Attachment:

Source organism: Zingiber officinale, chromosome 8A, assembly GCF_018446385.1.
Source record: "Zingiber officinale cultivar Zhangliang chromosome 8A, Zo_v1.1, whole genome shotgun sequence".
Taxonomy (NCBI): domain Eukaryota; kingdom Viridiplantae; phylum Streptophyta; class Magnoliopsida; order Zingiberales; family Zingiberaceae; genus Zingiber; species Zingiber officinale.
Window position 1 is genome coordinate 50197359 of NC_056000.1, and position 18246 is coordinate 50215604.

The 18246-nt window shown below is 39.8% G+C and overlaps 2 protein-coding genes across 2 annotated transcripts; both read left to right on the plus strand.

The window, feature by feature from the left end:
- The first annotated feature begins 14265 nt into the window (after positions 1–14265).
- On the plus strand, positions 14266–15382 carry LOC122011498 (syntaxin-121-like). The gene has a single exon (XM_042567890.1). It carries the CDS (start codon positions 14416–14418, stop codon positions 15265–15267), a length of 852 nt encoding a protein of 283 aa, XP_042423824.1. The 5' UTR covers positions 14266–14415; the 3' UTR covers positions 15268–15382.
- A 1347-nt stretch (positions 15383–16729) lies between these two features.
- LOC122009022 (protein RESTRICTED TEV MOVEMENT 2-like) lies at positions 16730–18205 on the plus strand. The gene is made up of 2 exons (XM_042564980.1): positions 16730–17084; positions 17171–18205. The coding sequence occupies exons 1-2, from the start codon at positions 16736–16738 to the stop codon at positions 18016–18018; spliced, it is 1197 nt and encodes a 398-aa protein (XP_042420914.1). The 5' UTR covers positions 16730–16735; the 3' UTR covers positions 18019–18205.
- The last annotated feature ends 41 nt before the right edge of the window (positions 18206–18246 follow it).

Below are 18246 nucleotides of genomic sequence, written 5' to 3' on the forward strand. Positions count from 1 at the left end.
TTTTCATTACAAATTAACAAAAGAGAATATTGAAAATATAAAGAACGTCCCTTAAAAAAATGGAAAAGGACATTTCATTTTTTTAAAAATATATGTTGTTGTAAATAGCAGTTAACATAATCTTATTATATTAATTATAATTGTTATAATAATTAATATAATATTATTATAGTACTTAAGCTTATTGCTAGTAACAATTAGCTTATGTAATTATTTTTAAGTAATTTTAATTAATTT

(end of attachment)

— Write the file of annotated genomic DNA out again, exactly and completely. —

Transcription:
Source organism: Zingiber officinale, chromosome 8A, assembly GCF_018446385.1.
Source record: "Zingiber officinale cultivar Zhangliang chromosome 8A, Zo_v1.1, whole genome shotgun sequence".
Taxonomy (NCBI): domain Eukaryota; kingdom Viridiplantae; phylum Streptophyta; class Magnoliopsida; order Zingiberales; family Zingiberaceae; genus Zingiber; species Zingiber officinale.
Window position 1 is genome coordinate 50197359 of NC_056000.1, and position 18246 is coordinate 50215604.

The 18246-nt window shown below is 39.8% G+C and overlaps 2 protein-coding genes across 2 annotated transcripts; both read left to right on the plus strand.

The window, feature by feature from the left end:
- The first annotated feature begins 14265 nt into the window (after positions 1–14265).
- On the plus strand, positions 14266–15382 carry LOC122011498 (syntaxin-121-like). The gene has a single exon (XM_042567890.1). It carries the CDS (start codon positions 14416–14418, stop codon positions 15265–15267), a length of 852 nt encoding a protein of 283 aa, XP_042423824.1. The 5' UTR covers positions 14266–14415; the 3' UTR covers positions 15268–15382.
- A 1347-nt stretch (positions 15383–16729) lies between these two features.
- LOC122009022 (protein RESTRICTED TEV MOVEMENT 2-like) lies at positions 16730–18205 on the plus strand. The gene is made up of 2 exons (XM_042564980.1): positions 16730–17084; positions 17171–18205. The coding sequence occupies exons 1-2, from the start codon at positions 16736–16738 to the stop codon at positions 18016–18018; spliced, it is 1197 nt and encodes a 398-aa protein (XP_042420914.1). The 5' UTR covers positions 16730–16735; the 3' UTR covers positions 18019–18205.
- The last annotated feature ends 41 nt before the right edge of the window (positions 18206–18246 follow it).

Below are 18246 nucleotides of genomic sequence, written 5' to 3' on the forward strand. Positions count from 1 at the left end.
TTTTCATTACAAATTAACAAAAGAGAATATTGAAAATATAAAGAACGTCCCTTAAAAAAATGGAAAAGGACATTTCATTTTTTTAAAAATATATGTTGTTGTAAATAGCAGTTAACATAATCTTATTATATTAATTATAATTGTTATAATAATTAATATAATATTATTATAGTACTTAAGCTTATTGCTAGTAACAATTAGCTTATGTAATTATTTTTAAGTAATTTTAATTAATTT